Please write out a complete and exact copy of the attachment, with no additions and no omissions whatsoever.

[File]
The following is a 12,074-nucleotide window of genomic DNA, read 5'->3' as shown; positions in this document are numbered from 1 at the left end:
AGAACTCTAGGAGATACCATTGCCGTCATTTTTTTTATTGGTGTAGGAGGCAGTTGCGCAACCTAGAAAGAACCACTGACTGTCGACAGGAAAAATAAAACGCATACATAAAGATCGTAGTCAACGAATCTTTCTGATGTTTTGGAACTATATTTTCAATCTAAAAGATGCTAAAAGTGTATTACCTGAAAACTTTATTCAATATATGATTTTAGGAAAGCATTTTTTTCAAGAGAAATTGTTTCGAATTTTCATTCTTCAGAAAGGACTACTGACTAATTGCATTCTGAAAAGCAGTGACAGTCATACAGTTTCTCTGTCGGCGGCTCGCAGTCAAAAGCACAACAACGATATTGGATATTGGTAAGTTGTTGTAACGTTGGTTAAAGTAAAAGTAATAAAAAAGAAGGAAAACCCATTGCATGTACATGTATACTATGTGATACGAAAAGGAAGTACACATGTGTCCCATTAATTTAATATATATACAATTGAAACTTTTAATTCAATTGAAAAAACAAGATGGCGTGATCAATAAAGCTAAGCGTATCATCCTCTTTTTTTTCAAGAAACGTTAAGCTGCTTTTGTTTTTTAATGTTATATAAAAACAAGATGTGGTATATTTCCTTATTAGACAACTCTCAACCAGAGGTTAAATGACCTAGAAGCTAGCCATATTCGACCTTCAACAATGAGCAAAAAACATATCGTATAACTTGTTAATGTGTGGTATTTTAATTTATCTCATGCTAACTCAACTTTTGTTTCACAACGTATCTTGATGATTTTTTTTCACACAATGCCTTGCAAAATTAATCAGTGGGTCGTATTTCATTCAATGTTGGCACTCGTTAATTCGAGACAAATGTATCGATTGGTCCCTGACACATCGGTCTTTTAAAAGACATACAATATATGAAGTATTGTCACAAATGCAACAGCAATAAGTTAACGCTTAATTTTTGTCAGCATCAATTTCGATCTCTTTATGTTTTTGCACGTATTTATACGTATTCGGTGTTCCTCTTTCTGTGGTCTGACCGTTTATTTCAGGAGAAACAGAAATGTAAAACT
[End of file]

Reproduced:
The following is a 12,074-nucleotide window of genomic DNA, read 5'->3' as shown; positions in this document are numbered from 1 at the left end:
AGAACTCTAGGAGATACCATTGCCGTCATTTTTTTTATTGGTGTAGGAGGCAGTTGCGCAACCTAGAAAGAACCACTGACTGTCGACAGGAAAAATAAAACGCATACATAAAGATCGTAGTCAACGAATCTTTCTGATGTTTTGGAACTATATTTTCAATCTAAAAGATGCTAAAAGTGTATTACCTGAAAACTTTATTCAATATATGATTTTAGGAAAGCATTTTTTTCAAGAGAAATTGTTTCGAATTTTCATTCTTCAGAAAGGACTACTGACTAATTGCATTCTGAAAAGCAGTGACAGTCATACAGTTTCTCTGTCGGCGGCTCGCAGTCAAAAGCACAACAACGATATTGGATATTGGTAAGTTGTTGTAACGTTGGTTAAAGTAAAAGTAATAAAAAAGAAGGAAAACCCATTGCATGTACATGTATACTATGTGATACGAAAAGGAAGTACACATGTGTCCCATTAATTTAATATATATACAATTGAAACTTTTAATTCAATTGAAAAAACAAGATGGCGTGATCAATAAAGCTAAGCGTATCATCCTCTTTTTTTTCAAGAAACGTTAAGCTGCTTTTGTTTTTTAATGTTATATAAAAACAAGATGTGGTATATTTCCTTATTAGACAACTCTCAACCAGAGGTTAAATGACCTAGAAGCTAGCCATATTCGACCTTCAACAATGAGCAAAAAACATATCGTATAACTTGTTAATGTGTGGTATTTTAATTTATCTCATGCTAACTCAACTTTTGTTTCACAACGTATCTTGATGATTTTTTTTCACACAATGCCTTGCAAAATTAATCAGTGGGTCGTATTTCATTCAATGTTGGCACTCGTTAATTCGAGACAAATGTATCGATTGGTCCCTGACACATCGGTCTTTTAAAAGACATACAATATATGAAGTATTGTCACAAATGCAACAGCAATAAGTTAACGCTTAATTTTTGTCAGCATCAATTTCGATCTCTTTATGTTTTTGCACGTATTTATACGTATTCGGTGTTCCTCTTTCTGTGGTCTGACCGTTTATTTCAGGAGAAACAGAAATGTAAAACT